Monday, July 20, 2009


Encaustic Wax Monoprint by S. Auberle

Sitting in the sun. Thinking of the moon.

July 20, 1969--forty years ago today. I'm sitting in the orange chair on the green rug, glued to the TV. My almost four year old daughter sits across from me, blue eyes wide, but bored, as we tell her how major this event is. Her eighteen month old brother is asleep in my arms.

The man stepping out of the capsule is a native of Wapakoneta--the town just up the road from my hometown in the Midwest of the USA, the west of Ohio. He is much older, or so it seems to me, but still, I think of him traveling the same roads as me, eating in the same little restaurants, going to the county fair. A simple time, a simple place, though the past few years had been anything but...the war, the assassinations of Martin Luther King, Bobby Kennedy, and now this other-worldly event. It has all seemed other-worldly, even the fact that I am now a mom, no longer a kid, but responsible for these two innocents I've brought into a world like this. What was I thinking? But here they are, and here I am (supposed to be) grown up, and here is Neil Armstrong, doing something (supposedly) out of the realm of possibility and belief.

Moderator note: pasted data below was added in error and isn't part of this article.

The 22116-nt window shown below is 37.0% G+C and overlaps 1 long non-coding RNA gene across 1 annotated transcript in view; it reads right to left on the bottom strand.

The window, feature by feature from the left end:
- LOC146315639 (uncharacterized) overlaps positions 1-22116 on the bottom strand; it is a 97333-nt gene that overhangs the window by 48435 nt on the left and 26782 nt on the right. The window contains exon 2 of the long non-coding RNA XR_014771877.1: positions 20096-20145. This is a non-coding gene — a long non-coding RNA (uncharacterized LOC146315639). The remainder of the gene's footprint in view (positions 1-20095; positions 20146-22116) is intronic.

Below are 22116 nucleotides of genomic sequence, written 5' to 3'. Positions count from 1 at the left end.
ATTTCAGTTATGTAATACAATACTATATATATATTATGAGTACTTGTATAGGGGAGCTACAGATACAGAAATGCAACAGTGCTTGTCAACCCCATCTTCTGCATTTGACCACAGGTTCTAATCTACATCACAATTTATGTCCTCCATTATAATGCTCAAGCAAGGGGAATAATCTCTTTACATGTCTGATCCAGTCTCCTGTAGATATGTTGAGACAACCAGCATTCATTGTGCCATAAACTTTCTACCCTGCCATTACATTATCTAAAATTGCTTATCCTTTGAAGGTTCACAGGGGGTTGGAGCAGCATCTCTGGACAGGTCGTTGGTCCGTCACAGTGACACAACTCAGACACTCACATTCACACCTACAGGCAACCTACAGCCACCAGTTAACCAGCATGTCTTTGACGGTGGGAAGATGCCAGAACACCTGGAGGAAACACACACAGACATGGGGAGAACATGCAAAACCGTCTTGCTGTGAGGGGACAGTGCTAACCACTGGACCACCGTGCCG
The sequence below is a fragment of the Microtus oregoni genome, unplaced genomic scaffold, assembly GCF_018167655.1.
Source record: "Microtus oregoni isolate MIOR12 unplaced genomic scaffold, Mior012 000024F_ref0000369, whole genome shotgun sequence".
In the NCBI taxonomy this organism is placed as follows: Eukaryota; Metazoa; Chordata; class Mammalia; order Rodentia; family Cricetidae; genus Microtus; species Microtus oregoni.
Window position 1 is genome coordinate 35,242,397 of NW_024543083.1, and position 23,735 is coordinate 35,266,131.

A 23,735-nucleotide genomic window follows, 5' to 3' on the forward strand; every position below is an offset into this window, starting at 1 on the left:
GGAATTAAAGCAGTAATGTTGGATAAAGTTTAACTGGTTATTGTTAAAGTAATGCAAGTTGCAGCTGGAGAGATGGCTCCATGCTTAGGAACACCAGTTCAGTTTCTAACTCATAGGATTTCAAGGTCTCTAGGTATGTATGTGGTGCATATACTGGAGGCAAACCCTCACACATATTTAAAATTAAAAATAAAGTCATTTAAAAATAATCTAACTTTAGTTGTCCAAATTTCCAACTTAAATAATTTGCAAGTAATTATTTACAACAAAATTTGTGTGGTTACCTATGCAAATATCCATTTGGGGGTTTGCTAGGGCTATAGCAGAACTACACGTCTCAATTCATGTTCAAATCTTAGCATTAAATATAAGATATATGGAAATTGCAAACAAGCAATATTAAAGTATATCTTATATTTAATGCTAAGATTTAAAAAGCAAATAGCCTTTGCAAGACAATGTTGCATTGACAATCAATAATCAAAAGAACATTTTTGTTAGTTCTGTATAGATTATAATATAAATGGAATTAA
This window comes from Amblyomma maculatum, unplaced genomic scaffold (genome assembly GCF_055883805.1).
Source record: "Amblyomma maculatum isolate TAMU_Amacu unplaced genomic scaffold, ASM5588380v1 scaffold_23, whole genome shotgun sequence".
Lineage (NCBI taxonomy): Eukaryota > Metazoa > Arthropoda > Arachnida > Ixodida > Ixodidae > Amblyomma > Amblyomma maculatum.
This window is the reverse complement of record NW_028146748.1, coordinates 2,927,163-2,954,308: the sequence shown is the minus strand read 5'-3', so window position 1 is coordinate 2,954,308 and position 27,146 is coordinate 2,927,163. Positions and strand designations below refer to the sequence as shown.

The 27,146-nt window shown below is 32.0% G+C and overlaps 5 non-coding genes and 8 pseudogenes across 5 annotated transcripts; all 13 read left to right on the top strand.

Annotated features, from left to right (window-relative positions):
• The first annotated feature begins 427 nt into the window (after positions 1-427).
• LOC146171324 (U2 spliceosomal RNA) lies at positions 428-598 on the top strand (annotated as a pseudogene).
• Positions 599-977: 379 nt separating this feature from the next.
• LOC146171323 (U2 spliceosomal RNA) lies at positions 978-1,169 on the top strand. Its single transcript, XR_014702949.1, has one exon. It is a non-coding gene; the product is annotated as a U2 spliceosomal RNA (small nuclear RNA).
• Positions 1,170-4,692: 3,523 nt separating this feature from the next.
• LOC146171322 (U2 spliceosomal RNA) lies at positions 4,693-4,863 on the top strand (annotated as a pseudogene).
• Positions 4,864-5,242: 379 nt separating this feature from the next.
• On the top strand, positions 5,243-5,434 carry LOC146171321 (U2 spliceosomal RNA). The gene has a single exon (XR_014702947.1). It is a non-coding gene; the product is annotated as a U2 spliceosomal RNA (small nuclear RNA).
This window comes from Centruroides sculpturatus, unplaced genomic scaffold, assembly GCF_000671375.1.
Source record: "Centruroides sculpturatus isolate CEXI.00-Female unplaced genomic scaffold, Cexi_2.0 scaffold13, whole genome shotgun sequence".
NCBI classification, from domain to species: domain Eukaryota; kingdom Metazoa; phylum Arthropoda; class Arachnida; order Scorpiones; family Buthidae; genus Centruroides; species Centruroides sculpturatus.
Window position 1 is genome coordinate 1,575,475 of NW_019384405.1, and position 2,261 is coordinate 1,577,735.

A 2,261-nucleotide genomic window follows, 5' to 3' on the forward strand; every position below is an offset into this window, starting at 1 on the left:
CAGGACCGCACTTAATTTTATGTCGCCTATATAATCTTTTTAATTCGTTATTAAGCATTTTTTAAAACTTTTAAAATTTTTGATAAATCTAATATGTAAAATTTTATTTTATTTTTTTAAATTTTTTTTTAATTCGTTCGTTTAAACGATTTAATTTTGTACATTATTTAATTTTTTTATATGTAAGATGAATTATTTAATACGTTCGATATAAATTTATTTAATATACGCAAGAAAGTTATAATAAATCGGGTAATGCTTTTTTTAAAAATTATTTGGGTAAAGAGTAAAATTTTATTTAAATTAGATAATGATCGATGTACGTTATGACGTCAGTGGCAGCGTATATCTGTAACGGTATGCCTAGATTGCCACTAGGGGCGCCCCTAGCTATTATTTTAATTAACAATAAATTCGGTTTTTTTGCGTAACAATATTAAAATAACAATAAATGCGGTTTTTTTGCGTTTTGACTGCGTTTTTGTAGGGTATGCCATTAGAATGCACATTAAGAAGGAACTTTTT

What next?

What's next is suddenly it's forty years later and those two innocent kids are now (supposedly) grown up, with kids of their own--more innocent children in a time even more frightening. And I am (supposedly) old, though I still wake up some mornings thinking what a nightmare I had--I dreamed I was old, and it seemed so real.

The world is older, Armstrong is older, even the moon--that ageless beauty queen is older. The footsteps on her have (supposedly) blown away if, indeed, there is wind on the moon. I don't know. I don't know if the flag is still there. I don't think I want it to be.

What part of space that is now (supposedly) out of the realm of possibility will be explored before these grandchildren of mine are grandparents?

Perhaps I should care, but I don't. Tomorrow is new moon and once again that silver orb will wax to her full, majestic beauty. Somewhere a little Russian girl will look up at her and dream of becoming an astronaut. An African boy will let her guide him through the dark veldt. An old Inuit woman will give thanks beneath her light. Somewhere in the world two people (supposedly) will fall in love--because of her. Like I did. And still do. Even if I am old.


Blogger tom said...

sorry I missed you when you were here

6:27 PM  

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